'The Wiz' Offers Infectious Music and Feel-Good Family Fun at The Muny
By Ronnie Wisdom
Everyone knows L. Frank Baum’s beloved classic, "The Wonderful Wizard of Oz." William F. Brown's dazzling musical adaptation, "The Wiz," featuring an all-black cast and steeped in sounds of soul and gospel, first debuted on Broadway in 1975, scooping up seven Tony Awards including the coveted Best Musical. The Muny brings this family-friendly show back for its 100th season with a refreshed production that honors the original while making it fit for a "Brand New Day."
The Muny enlisted witty "Late Night with Seth Meyers" writer Amber Ruffin to help punch up the script for its production with some fresh material and jokes that appeal to modern-day audiences. The result is a delight from start to finish that has something for theatre fans of all generations.
The general plot points stick close to the origin material with cultural twists. It's no surprise how Dorothy lands in Oz, the friends she meets along the famous yellow brick road, or the challenges they face in trying to get the things they desire most. What keeps The Wiz engaging lies primarily in the stellar performances by its extremely talented cast led by Danyel Fulton, making her Muny debut as Dorothy. Fulton has all of the child-like exuberance required for the role, combined with a powerhouse of a voice that proves itself within the first few notes of "Soon As I Get Home" early in Act One.
Her trio of infamous cohorts proves equally as well cast with Jared Grimes as the delightfully clueless Scarecrow, James T. Lane as the sweet if "heartless" Tinman and Darius de Haas making his Muny debut as the comical cowardly Lion. Each carried their roles and solos with precision, and when the four friends harmonize in the infectious, well known number "Ease on Down the Road," it's pure musical magic.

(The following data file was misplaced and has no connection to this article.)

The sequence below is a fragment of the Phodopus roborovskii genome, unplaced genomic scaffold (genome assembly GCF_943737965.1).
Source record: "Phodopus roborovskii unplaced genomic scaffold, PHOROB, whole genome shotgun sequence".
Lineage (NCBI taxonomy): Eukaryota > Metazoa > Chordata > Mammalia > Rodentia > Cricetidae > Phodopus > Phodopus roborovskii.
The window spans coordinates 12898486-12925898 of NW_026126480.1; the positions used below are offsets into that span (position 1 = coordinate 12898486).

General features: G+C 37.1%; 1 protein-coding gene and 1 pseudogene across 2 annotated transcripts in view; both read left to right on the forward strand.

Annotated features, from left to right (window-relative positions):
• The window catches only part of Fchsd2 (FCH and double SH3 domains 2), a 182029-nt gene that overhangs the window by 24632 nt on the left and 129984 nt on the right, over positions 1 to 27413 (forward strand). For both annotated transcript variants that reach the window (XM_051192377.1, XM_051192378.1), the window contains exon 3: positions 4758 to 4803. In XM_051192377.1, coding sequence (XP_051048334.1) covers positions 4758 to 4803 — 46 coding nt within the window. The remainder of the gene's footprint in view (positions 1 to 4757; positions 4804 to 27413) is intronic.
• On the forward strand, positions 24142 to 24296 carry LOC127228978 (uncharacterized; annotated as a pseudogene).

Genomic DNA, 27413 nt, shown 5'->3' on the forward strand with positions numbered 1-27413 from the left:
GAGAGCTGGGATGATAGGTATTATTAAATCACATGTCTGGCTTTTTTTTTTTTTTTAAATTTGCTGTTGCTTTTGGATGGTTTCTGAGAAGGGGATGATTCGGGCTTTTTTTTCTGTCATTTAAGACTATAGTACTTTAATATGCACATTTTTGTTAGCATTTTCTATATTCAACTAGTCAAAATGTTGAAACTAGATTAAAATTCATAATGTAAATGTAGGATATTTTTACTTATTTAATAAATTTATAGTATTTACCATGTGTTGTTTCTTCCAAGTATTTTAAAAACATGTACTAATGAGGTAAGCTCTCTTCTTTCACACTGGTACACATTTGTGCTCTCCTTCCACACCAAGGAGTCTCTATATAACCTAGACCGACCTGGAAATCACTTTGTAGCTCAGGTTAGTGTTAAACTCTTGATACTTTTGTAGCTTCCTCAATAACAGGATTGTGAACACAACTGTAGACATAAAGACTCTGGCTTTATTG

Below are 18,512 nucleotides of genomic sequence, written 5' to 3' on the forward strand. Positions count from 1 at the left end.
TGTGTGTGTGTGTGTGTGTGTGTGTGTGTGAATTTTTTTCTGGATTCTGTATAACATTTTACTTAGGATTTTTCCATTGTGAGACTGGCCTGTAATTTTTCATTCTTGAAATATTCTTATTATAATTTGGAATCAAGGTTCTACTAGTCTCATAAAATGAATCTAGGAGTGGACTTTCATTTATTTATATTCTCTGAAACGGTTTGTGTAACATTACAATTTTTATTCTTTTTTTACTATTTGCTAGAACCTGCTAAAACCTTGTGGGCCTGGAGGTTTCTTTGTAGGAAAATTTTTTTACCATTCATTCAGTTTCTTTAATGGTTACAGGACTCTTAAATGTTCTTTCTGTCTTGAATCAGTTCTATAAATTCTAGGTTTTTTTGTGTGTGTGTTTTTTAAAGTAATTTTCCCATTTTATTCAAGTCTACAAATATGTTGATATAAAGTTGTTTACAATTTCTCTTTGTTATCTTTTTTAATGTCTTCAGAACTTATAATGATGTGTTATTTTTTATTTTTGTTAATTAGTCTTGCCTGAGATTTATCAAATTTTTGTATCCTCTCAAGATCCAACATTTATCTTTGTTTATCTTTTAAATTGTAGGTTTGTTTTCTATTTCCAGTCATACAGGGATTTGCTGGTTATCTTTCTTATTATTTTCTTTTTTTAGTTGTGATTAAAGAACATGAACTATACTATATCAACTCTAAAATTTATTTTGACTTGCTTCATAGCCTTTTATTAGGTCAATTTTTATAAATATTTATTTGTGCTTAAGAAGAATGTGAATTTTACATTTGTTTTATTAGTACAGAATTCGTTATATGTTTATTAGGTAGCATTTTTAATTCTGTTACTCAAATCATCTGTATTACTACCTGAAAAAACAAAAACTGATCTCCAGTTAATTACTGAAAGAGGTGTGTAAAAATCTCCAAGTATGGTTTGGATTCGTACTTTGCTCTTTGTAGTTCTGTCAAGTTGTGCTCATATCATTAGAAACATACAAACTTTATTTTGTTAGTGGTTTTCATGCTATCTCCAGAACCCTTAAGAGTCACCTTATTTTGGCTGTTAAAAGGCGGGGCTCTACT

The supporting cast provides some of the most fun moments and comic relief along the way. Standout E. Faye Butler does double-duty as sister witches Addaperle and Evillene (in diva-fabulous costumes by Leon Dobkowski), injecting her numbers with vivaciousness and soul. Nathan Lee Graham, a St. Louis native and graduate of Webster University Conservatory, brings a touch of James Brown style and swagger to title character The Wiz (not to mention a sparkling emerald cape and bell-bottom jumpsuit). His performance is aided by some dazzling pyrotechnics that only an outdoor stage can accommodate.
Even the ensemble shines in flashy dance numbers like "Emerald City House Party," which feels like a mini-episode of "Soul Train" with each dancer showing their stuff to funk-inspired grooves under the musical direction of Darryl Archibald.
Big kudos go to scenic designer Edward E. Haynes, Jr. and lighting designer Rob Denton for bringing Oz to life with vibrant and ever-changing set pieces framed by the enormous trees behind the Muny stage, awash in the glow of colored lights. This production of "The Wiz" is as much a feast for the eyes as the ears.
Though Act One is lengthier, setting up the story and bringing it to its dramatic apex, Act Two packs the heaviest musical punch with songs and performances that speak most directly to the show's critical messages including the joy of friendship, looking within yourself to achieve your dreams and the loving embrace of home.
Upbeat and jubilant "Brand New Day" marks the protagonists' triumph over the wicked Evillene and their hope for the future. Demetria McKinney does a brief but inspiring turn as good witch Glinda belting the beautiful "Believe in Yourself." Finally, Fulton once again brings star quality to Dorothy for the soaring closer "Home."
"The Wiz" provides a fun and heartwarming experience for both musical theatre veterans and new, young fans. It runs at the Muny through June 25.